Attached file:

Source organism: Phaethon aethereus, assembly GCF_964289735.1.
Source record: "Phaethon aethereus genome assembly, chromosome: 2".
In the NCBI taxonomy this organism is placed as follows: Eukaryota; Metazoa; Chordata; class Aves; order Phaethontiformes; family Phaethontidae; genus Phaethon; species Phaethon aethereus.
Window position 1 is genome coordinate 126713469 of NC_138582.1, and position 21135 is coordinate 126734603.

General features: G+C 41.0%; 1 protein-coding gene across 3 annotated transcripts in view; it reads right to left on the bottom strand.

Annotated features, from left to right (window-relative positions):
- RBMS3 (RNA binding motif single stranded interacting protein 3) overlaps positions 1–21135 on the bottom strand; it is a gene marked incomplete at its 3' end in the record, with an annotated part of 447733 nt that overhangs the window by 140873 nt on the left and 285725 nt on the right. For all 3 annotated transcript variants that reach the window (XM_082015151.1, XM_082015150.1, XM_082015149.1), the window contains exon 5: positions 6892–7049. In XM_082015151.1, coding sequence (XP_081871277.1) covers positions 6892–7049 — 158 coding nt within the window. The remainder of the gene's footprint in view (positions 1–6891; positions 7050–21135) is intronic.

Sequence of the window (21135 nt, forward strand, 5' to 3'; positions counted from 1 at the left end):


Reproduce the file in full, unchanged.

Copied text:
Source organism: Phaethon aethereus, assembly GCF_964289735.1.
Source record: "Phaethon aethereus genome assembly, chromosome: 2".
In the NCBI taxonomy this organism is placed as follows: Eukaryota; Metazoa; Chordata; class Aves; order Phaethontiformes; family Phaethontidae; genus Phaethon; species Phaethon aethereus.
Window position 1 is genome coordinate 126713469 of NC_138582.1, and position 21135 is coordinate 126734603.

General features: G+C 41.0%; 1 protein-coding gene across 3 annotated transcripts in view; it reads right to left on the bottom strand.

Annotated features, from left to right (window-relative positions):
- RBMS3 (RNA binding motif single stranded interacting protein 3) overlaps positions 1–21135 on the bottom strand; it is a gene marked incomplete at its 3' end in the record, with an annotated part of 447733 nt that overhangs the window by 140873 nt on the left and 285725 nt on the right. For all 3 annotated transcript variants that reach the window (XM_082015151.1, XM_082015150.1, XM_082015149.1), the window contains exon 5: positions 6892–7049. In XM_082015151.1, coding sequence (XP_081871277.1) covers positions 6892–7049 — 158 coding nt within the window. The remainder of the gene's footprint in view (positions 1–6891; positions 7050–21135) is intronic.

Sequence of the window (21135 nt, forward strand, 5' to 3'; positions counted from 1 at the left end):